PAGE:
Under the Court process, donors will be notiﬁed and given information to submit claims. Brown will be required to explain how much was collected, how much has been spent and what the money was used for. The remaining funds will be distributed under the Court’s supervision.
Bill Hue, who is a Circuit Court Judge in the State of Wisconsin, brought the motion in his private capacity as a citizen at his own expense without any expectation that he will receive more than his proportionate share of the eventual refund. He has asked the Court to allow him to serve as a representative of other donors to assure that donors are treated fairly and given accurate information.
Lesli Cohen, who brought the original lawsuit against Brown, has consented to the Motion to Intervene. Paul Kimmage has consented to become a party so that the Court will be able to make a ﬁnal determination on how the money should be handled.
The Motion is not yet public because Brown’s attorney asked to delay the ﬁling and Bill agreed to give her more time as a professional courtesy. However, the Court records include a Notice of Motion which explains that the Motion is pending.
The Motion and supporting documents should become public shortly, and will be made available to all donors as soon as possible. Bill has established a website, http://kimmagefunddonors.tumblr.com, to keep donors informed of the status, share legal ﬁlings with them, and to invite their comments and questions.
In a blog entry that was posted earlier today, Brown falsely accused Bill and Lesli Cohen’s attorney Jim Donnelly of “bullying” but the facts will speak for themselves. This entry has since been removed from the website, but the text that Brown posted reads as follows:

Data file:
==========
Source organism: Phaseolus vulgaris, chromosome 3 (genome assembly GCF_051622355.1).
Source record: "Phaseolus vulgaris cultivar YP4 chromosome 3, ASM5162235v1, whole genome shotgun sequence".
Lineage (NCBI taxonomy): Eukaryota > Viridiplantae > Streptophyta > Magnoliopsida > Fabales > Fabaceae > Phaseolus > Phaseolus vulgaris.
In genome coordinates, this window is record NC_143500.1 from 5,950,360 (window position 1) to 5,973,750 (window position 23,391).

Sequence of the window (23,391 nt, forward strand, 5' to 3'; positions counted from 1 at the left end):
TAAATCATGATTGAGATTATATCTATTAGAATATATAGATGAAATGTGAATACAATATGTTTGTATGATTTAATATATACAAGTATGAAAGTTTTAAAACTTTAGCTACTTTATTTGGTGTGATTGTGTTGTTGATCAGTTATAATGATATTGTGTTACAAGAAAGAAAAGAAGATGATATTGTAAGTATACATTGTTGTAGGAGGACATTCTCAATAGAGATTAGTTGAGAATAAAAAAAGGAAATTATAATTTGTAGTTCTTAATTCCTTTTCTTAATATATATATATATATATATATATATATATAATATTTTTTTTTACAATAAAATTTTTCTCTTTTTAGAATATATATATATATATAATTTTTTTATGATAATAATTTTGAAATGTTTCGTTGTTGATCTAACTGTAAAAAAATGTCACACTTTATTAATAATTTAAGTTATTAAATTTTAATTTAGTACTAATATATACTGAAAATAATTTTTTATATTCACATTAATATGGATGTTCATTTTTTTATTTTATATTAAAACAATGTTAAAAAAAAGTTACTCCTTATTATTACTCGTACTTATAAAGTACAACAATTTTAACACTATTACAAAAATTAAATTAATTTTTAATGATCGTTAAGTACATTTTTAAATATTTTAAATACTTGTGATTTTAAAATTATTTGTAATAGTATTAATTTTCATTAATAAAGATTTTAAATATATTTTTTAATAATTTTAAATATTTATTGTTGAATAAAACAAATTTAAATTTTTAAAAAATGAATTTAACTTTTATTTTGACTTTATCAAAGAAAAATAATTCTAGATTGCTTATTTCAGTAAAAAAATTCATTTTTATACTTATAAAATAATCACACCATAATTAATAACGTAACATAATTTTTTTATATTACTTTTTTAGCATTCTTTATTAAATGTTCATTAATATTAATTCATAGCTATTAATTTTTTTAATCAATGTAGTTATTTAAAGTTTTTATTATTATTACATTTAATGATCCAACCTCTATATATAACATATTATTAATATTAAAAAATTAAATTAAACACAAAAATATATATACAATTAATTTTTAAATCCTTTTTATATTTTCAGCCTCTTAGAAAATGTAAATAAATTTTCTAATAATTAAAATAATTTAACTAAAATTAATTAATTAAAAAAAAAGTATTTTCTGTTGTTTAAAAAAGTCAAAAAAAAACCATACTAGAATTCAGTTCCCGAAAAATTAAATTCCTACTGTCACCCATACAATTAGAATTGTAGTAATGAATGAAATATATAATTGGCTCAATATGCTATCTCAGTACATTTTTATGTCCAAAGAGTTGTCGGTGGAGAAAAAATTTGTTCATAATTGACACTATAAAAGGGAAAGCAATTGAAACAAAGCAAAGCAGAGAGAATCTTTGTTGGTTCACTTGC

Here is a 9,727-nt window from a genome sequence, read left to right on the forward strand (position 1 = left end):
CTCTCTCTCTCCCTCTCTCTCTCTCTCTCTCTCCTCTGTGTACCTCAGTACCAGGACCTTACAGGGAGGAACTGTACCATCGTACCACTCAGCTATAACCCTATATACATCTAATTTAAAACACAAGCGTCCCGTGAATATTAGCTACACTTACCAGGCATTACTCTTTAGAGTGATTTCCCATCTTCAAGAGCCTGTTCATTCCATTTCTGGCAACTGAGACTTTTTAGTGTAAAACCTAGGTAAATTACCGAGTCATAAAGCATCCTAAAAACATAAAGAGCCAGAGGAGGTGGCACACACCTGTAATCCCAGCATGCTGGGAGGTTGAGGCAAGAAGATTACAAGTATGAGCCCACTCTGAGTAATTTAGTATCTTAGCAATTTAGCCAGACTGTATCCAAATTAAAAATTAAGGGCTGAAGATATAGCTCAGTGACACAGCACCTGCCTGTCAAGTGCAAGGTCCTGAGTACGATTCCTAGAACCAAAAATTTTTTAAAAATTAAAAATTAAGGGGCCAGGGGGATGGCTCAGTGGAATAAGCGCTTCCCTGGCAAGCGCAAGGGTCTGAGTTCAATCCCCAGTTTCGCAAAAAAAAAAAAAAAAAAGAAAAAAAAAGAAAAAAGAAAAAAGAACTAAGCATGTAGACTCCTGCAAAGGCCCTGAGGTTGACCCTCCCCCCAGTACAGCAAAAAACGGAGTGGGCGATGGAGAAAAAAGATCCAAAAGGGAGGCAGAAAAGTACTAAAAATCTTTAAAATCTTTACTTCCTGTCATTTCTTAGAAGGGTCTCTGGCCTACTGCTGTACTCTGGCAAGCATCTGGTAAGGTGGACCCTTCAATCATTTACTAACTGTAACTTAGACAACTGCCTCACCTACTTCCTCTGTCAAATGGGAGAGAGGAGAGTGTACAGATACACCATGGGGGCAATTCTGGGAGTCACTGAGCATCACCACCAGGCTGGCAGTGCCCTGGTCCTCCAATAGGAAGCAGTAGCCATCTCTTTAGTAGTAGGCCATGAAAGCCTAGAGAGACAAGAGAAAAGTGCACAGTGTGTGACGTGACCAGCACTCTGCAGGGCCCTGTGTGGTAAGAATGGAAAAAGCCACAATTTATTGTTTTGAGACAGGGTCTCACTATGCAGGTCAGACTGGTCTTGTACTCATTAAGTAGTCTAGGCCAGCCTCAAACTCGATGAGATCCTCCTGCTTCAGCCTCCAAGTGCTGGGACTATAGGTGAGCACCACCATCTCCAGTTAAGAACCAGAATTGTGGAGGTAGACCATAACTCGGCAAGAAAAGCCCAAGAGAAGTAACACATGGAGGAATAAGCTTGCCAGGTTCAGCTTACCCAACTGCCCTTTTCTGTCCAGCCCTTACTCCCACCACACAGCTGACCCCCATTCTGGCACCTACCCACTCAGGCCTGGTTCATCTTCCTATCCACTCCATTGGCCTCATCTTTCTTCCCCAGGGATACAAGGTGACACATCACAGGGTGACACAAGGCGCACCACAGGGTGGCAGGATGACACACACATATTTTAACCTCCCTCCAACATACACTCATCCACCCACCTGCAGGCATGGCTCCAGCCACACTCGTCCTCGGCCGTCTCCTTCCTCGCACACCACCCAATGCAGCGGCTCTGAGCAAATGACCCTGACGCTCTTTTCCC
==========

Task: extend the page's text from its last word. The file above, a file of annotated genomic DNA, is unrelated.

Demands to suspend the website
There were demands yesterday to shut down the website and turn over the funds to a Massachusetts court in order for the court to disperse the funds. This came from Jim Donnelly, lawyer for Lesli Cohen, and also from Bill Hue, who has filed a motion to intervene in the business dissolution on behalf of a very small portion of donors.
This latest bullying tactic would diminish the amount of the refund available to the donors as both individuals could then claim costs for their efforts against the fund. There also would be court costs associated with the turnover. If the refund process is being handled appropriately, why does the opposition want to diminish the amount of money to be returned rightfully to the donors? Why are they fighting a process to which in theory is agreeable to everyone?
Again, the legal action in process is a business dissolution. This isn’t a class action suit based on the Kimmage Funds, or a lawsuit about the Kimmage Funds. The characterisations being made on social media are incorrect and defamatory.
I will continue to battle these efforts to ensure the donors receive their rightful refund and a rightful amount. The demands and “offers” have been summarily rejected.
The Court papers, when public, will show that Bill is acting on behalf of all donors, not just the “very small portion of donors” suggested in Brown’s blog post. Furthermore, contrary to Brown’s blog post, Hue is acting without any expectation that he will be compensated for his efforts. Because the average Defense Fund contribution is only $33 the most practical approach is for Bill to act as a volunteer class representative on behalf of all donors. The only demands are that Brown must (1) provide veriﬁable ﬁnancial information, (2) place the remaining funds in the hands of a neutral party, and (3) allow the Court to supervise an accounting and distribution of the remaining funds. Future updates will be posted on the website.
Dave is a founding father of road.cc and responsible for kicking the server when it breaks. In a previous life he was a graphic designer but he's also a three-time Mountain Bike Bog Snorkelling world champion, and remains unbeaten through the bog. Dave rides all sorts of bikes but tends to prefer metal ones. He's getting old is why.